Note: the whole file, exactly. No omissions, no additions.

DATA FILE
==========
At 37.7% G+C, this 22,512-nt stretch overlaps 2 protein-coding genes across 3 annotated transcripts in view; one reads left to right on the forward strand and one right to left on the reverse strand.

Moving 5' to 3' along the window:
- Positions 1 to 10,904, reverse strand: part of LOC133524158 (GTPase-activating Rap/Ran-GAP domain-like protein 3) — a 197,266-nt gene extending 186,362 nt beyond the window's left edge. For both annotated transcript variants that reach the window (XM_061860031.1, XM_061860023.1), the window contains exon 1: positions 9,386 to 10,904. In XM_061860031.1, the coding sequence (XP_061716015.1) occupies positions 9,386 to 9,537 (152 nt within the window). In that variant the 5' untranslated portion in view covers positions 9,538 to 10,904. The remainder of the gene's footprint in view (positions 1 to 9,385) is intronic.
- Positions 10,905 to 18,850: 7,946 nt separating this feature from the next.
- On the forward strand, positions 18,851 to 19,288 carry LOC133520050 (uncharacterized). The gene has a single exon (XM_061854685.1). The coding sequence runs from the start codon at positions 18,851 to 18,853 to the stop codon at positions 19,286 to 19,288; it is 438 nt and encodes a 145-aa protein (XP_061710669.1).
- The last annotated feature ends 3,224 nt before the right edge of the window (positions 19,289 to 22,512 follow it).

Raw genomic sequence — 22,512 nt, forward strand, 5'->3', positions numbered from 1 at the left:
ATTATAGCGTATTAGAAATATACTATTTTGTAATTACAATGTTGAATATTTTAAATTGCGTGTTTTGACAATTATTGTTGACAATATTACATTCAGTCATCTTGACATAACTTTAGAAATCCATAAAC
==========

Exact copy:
At 37.7% G+C, this 22,512-nt stretch overlaps 2 protein-coding genes across 3 annotated transcripts in view; one reads left to right on the forward strand and one right to left on the reverse strand.

Moving 5' to 3' along the window:
- Positions 1 to 10,904, reverse strand: part of LOC133524158 (GTPase-activating Rap/Ran-GAP domain-like protein 3) — a 197,266-nt gene extending 186,362 nt beyond the window's left edge. For both annotated transcript variants that reach the window (XM_061860031.1, XM_061860023.1), the window contains exon 1: positions 9,386 to 10,904. In XM_061860031.1, the coding sequence (XP_061716015.1) occupies positions 9,386 to 9,537 (152 nt within the window). In that variant the 5' untranslated portion in view covers positions 9,538 to 10,904. The remainder of the gene's footprint in view (positions 1 to 9,385) is intronic.
- Positions 10,905 to 18,850: 7,946 nt separating this feature from the next.
- On the forward strand, positions 18,851 to 19,288 carry LOC133520050 (uncharacterized). The gene has a single exon (XM_061854685.1). The coding sequence runs from the start codon at positions 18,851 to 18,853 to the stop codon at positions 19,286 to 19,288; it is 438 nt and encodes a 145-aa protein (XP_061710669.1).
- The last annotated feature ends 3,224 nt before the right edge of the window (positions 19,289 to 22,512 follow it).

Raw genomic sequence — 22,512 nt, forward strand, 5'->3', positions numbered from 1 at the left:
ATTATAGCGTATTAGAAATATACTATTTTGTAATTACAATGTTGAATATTTTAAATTGCGTGTTTTGACAATTATTGTTGACAATATTACATTCAGTCATCTTGACATAACTTTAGAAATCCATAAAC